Formula 1 swerves to Brexit contingency plans
CEO Chase Carey worries about complications surrounding the movement of goods from Britain and could base more material on mainland Europe
Geneva — Formula 1 is implementing contingency plans to deal with the consequences of Brexit, including possibly basing more material on mainland Europe, CEO Chase Carey says.
Several F1 teams have warned that Britain’s departure from the EU, especially if it comes without a withdrawal agreement, will create logistical nightmares for an industry that relies on international staff and specialised goods moving in and out of Britain.
Mercedes team CEO Toto Wolff said Brexit could trigger “the mother of all messes” for his Northamptonshire-based team. Six of the 10 teams taking part in the 2019 Grand Prix series are based in Britain.
Carey told reporters at the Geneva International Motor Show that F1 was trying to make plans despite the uncertainty surrounding the timing and nature of Brexit.
“We are making contingency plans for trying to make sure we are prepared to deal with the issues that possibly arise that would make getting people and things in and out of the UK more difficult,” Carey said.
Complications surrounding the movement of goods were more problematic than possible visa issues for international staffers with British-based teams, he said.
Currently, F1 supports teams by transferring goods predominately from Britain to various European sites.
“We bring them in and out of the UK now. We obviously can bring them in and out of somewhere else,” Carey said.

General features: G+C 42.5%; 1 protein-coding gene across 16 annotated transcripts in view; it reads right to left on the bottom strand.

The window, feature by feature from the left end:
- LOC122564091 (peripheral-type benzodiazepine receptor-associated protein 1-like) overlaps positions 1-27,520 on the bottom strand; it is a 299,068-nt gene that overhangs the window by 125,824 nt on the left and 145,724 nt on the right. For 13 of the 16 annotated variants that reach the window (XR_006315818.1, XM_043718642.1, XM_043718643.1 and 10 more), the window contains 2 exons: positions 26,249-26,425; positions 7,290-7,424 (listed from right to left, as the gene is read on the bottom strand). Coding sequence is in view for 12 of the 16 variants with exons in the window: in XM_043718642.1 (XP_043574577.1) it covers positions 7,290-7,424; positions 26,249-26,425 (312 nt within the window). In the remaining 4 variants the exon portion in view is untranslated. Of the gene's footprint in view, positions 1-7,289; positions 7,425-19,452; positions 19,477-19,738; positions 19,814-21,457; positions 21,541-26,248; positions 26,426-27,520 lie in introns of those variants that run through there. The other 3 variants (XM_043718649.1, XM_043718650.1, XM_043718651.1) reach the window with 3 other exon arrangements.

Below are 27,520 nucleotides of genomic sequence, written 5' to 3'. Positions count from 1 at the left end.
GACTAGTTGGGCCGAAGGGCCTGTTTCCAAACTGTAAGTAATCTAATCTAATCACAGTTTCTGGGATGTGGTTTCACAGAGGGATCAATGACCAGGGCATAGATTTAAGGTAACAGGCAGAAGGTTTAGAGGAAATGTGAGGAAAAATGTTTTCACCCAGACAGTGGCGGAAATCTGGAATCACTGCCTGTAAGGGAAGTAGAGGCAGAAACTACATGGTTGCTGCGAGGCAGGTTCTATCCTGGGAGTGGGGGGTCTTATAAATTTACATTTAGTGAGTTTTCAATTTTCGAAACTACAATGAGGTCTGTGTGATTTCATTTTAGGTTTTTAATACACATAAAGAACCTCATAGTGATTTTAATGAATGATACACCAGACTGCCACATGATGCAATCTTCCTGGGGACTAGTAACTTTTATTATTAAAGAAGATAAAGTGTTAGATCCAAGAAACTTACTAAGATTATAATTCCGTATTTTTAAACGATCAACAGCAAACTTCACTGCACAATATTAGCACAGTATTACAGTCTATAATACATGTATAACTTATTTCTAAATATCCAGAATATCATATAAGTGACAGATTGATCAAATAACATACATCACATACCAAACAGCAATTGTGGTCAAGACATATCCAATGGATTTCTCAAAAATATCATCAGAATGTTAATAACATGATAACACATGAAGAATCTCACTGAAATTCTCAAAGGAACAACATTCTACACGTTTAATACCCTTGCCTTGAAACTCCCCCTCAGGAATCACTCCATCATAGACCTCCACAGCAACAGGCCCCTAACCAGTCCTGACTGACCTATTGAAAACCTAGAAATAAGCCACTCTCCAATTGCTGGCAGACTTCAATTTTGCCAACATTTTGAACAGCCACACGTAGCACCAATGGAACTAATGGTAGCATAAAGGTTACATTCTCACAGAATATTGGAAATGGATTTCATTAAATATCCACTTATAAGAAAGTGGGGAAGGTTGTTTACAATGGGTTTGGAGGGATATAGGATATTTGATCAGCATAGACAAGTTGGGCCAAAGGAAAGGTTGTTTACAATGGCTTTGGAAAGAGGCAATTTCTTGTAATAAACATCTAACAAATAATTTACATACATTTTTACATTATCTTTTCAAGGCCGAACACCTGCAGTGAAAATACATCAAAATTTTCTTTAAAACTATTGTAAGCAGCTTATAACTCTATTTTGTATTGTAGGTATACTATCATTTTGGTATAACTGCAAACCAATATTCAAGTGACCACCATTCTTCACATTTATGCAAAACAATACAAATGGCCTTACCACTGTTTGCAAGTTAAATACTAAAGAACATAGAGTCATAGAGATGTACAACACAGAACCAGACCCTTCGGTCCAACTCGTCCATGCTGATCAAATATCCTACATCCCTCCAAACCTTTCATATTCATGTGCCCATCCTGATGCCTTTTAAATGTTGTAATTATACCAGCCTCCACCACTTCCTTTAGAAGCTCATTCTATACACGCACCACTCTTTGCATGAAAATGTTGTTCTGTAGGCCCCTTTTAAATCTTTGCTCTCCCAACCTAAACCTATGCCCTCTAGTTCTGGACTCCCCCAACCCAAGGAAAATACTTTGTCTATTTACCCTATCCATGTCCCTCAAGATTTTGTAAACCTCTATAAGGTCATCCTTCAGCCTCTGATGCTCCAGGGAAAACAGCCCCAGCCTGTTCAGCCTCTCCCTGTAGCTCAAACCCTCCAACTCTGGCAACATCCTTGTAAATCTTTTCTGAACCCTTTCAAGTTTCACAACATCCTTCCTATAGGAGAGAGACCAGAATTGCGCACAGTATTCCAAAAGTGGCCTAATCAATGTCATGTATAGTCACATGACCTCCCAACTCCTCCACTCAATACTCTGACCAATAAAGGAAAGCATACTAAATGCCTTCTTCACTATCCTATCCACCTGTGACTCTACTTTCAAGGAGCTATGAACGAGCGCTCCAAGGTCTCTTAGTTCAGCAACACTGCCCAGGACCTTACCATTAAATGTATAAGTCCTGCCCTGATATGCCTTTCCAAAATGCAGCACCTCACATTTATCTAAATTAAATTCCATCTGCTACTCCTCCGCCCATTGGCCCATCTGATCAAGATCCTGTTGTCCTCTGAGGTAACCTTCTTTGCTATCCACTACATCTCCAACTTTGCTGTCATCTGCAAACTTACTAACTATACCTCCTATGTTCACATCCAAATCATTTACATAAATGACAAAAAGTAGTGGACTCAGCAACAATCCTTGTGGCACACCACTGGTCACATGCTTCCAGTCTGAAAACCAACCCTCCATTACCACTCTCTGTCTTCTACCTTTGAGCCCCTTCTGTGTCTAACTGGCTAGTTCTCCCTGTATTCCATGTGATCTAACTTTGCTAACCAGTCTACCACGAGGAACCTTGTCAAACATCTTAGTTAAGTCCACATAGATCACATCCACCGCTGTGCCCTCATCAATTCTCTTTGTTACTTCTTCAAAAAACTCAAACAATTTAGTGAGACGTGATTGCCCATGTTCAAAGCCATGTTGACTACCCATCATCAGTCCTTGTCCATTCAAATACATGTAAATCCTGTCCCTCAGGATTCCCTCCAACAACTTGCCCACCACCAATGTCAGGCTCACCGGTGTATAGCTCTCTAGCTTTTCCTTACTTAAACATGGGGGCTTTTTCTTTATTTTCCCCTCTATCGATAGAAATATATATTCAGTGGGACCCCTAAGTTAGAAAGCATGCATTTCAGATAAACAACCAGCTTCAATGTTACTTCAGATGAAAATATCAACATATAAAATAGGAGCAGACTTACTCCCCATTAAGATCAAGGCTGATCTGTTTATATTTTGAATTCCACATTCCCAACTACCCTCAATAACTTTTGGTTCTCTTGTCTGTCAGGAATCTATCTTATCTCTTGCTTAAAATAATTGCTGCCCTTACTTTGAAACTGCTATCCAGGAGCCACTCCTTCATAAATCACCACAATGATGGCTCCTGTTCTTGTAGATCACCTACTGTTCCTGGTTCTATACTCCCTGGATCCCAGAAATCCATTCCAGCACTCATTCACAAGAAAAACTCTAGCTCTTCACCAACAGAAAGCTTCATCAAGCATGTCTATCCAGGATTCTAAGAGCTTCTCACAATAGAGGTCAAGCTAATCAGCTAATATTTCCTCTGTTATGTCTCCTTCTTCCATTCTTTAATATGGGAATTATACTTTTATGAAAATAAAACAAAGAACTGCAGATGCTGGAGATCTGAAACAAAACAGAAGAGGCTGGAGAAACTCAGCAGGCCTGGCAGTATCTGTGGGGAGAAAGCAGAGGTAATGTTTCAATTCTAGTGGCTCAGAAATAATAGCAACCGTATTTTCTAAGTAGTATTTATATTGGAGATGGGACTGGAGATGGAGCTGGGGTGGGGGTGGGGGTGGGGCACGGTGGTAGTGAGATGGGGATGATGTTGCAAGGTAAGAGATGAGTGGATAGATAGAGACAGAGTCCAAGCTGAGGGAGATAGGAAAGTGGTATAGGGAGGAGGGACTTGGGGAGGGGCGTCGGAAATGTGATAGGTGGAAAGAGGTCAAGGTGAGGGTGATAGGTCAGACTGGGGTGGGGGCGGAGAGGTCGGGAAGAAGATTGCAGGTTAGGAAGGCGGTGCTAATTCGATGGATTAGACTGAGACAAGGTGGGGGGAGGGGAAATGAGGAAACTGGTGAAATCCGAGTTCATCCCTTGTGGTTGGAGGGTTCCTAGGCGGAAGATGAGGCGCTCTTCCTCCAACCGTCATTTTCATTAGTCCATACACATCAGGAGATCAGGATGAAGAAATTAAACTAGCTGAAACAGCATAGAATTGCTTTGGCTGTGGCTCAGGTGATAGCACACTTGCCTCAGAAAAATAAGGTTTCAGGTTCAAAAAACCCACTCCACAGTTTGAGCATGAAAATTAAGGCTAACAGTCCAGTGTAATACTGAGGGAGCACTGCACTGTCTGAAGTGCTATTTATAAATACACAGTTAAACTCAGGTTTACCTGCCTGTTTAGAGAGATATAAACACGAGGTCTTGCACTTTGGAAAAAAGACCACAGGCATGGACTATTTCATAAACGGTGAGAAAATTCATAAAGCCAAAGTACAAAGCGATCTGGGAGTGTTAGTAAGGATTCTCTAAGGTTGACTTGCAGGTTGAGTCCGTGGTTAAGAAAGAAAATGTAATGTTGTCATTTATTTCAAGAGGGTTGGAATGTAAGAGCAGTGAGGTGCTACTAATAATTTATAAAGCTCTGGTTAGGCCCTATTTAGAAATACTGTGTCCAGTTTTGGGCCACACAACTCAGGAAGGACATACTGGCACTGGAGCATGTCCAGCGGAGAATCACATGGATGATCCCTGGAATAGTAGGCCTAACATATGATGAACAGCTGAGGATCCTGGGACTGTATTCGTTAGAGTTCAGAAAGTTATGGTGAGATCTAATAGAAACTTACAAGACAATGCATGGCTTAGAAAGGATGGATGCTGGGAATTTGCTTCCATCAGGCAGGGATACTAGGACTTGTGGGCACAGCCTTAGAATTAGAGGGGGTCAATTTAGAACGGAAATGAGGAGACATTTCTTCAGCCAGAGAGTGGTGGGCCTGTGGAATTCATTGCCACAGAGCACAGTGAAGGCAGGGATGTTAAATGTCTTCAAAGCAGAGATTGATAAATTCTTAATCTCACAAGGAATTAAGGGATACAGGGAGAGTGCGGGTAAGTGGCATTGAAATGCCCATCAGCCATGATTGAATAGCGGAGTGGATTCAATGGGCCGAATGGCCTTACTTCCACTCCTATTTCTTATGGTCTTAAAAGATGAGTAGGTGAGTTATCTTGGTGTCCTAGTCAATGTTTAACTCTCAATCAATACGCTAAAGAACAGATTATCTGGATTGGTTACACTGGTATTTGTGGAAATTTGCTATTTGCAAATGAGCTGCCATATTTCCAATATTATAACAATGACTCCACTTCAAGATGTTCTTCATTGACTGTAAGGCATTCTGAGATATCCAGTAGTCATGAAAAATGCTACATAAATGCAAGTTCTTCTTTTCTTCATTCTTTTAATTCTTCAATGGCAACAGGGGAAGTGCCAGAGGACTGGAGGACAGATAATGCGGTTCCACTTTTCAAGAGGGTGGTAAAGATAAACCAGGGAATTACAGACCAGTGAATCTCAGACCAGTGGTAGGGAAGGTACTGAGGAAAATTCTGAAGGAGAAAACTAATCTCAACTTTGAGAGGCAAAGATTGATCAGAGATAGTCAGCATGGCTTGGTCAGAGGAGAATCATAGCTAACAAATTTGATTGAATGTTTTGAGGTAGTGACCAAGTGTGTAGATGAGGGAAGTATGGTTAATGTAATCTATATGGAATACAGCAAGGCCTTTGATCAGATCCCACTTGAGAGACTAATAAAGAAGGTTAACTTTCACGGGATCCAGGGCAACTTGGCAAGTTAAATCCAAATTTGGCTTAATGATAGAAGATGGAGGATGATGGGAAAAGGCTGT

Some F1 teams have suggested that teams based on the continent would have an advantage if new rules complicated the import of products into Britain, especially since teams typically work on tight deadlines.
Carey declined to comment on “speculation” about competitive imbalance. “We don’t know what is going to happen anymore than anyone else,” he said.
Britain is scheduled to leave the EU on March 29 but Prime Minister Theresa May’s divorce deal has not yet been approved by parliament, raising the prospect of Brexit being delayed.
The alternative is Britain leaving on time without an agreement, a doomsday option both sides would like to avoid.
After purchasing F1 in 2017, US-based Liberty Media has sought to reform the business, in part through investments to reach new audiences. The weight of those expenditures have seen F1 post losses for two consecutive years, but Carey insisted the money spent had laid the building blocks for future profits.
Over the past two years “we were building a foundation for long-term growth,” he said. “I think we felt it was a sport that historically had a short-term focus. We wanted to build a foundation we could grow.”
Some of moves spearheaded by Carey — a former top executive at Rupert Murdoch’s News Corp — have been controversial, notably implementing a pay TV system for some races. But he shrugged off concerns about revenue, saying new initiatives have “created some fresh momentum”.
F1 has been “the fastest growing major sports on social media platforms” for two consecutive years, he said. “We are certainly excited about what is ahead of us in 2019 and 2020.”